You need to generate revenue early on. Catchfree are not spending much to get customers.

After launch, you can validate customer gratification. Extend targeting and marketing based on customer validation.

Catchfree uses a reverse affiliate model. They give CPA credit to vendors based on customer recommendations. If a customer recommends their product the vendor gets a credit against future CPA costs. This was catchfree don’t have to spend money on credits but vendors do receives something useful (free CPA which they use to increase their exposure).

A lot of marketing is done via sharing (viral), tweet and share on facebook. Sean recommends Andrew Chen’s blog.

After getting search optimized by working on SEO and SEM the last thing to do is demand generation (adverts not on search engines, ie on TV, radio, magazines, etc).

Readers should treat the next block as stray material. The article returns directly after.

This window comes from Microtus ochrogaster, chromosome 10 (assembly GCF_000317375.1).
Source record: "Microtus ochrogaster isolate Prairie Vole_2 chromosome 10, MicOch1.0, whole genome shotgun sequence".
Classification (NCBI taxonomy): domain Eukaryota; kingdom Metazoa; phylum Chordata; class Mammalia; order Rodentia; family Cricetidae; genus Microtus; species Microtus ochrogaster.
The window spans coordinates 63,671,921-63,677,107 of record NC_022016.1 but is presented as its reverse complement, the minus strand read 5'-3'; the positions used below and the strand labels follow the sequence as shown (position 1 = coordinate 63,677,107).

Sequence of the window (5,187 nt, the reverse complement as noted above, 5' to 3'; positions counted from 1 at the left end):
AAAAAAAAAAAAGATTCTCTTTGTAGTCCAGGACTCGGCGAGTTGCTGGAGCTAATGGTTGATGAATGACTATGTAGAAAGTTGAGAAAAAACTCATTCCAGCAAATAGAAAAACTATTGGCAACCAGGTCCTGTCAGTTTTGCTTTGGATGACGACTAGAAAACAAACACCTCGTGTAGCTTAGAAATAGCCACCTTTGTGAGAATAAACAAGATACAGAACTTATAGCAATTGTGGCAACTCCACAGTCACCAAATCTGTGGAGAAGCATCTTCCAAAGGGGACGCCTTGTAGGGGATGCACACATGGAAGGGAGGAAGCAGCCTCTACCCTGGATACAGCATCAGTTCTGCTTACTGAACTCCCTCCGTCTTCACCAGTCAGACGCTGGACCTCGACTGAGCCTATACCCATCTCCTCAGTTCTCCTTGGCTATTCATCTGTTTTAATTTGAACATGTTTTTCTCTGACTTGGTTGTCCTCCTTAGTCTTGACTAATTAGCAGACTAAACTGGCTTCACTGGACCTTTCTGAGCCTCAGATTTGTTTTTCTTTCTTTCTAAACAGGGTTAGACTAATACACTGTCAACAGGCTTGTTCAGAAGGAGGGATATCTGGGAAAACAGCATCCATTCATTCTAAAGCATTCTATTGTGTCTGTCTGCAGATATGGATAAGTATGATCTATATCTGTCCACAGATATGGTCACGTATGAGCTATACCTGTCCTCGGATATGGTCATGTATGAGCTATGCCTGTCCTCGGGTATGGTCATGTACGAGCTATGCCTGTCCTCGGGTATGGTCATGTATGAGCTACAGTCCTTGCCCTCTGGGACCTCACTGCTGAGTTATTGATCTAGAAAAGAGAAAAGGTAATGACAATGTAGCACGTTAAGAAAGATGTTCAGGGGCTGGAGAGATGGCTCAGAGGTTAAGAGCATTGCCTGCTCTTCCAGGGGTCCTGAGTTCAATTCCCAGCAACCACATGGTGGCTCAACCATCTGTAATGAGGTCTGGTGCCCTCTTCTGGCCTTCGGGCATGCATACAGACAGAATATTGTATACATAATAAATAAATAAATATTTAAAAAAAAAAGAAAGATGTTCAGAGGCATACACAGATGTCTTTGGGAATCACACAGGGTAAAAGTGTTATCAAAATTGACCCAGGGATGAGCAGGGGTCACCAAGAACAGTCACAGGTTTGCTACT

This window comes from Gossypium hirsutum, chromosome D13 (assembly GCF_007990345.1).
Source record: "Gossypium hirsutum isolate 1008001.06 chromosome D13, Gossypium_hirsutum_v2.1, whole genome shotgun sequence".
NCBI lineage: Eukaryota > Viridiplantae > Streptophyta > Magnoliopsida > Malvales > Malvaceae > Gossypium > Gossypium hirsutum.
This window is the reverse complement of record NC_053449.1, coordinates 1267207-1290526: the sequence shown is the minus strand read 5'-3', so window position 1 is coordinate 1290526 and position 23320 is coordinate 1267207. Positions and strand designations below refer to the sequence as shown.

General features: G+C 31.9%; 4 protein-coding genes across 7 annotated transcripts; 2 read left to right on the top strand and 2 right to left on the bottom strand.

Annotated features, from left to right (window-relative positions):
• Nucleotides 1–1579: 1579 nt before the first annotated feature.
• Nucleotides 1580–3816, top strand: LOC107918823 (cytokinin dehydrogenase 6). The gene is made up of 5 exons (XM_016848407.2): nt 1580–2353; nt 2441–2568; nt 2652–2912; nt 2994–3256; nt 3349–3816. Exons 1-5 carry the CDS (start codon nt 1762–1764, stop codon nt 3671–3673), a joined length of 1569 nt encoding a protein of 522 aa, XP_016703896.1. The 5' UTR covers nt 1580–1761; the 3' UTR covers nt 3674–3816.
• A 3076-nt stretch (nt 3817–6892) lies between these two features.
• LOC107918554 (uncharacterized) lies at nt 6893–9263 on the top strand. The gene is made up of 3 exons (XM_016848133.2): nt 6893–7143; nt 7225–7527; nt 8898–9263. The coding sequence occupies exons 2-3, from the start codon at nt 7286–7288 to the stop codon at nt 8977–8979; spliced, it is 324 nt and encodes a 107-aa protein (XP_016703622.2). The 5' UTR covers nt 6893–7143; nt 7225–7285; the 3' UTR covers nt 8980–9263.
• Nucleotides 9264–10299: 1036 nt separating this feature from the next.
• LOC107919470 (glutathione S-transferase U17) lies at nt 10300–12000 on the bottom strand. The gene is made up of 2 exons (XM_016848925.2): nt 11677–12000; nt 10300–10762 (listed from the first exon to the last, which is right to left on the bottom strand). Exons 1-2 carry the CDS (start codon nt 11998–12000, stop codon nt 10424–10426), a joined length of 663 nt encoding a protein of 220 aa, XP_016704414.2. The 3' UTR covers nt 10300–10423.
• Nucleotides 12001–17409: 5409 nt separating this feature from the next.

Sean’s final recommendation is when rolling out, always start with the free stuff first then the low cost stuff. Get the maximum impact you can while spending the least you can. After you’ve done free and low cost things can get expensive.

The linked audio file has some questions at the end:

  • 52:30 “Clarify reverse affiliate”.
  • 53:50 “Funnel optimization”
  • 56:15 “Funding vs Unfunded, different revenue patterns”

Tommorow I’ll be posting Rob Walling’s talk.

MicroConf 2011 – Andrew Warner of Mixergy

By , August 9, 2011 1:11 pm

The first speaker at MicroConf was Andrew Warner of Mixergy.

This write up is my take on Andrew’s talk. I’m listing the things Andrew picks up on in pretty much chronological order as he talks. If anything doesn’t quite make sense I encourage you to listen to the MP3 shown below.

Andrew talks with passion about what drives the entrepreneurs he interviews. What makes a business bomb and then the next business with the same people is a roaring success. Andrew gives some examples: Andrew Mason founded The Point which bombed but also founded Groupon which is a success, After AirBnB flew to New York their business takes off – why is that?

Andrew is very curious about what makes a good business. Andrew interviews a diverse group people and on many subjects but a common thread comes from them all.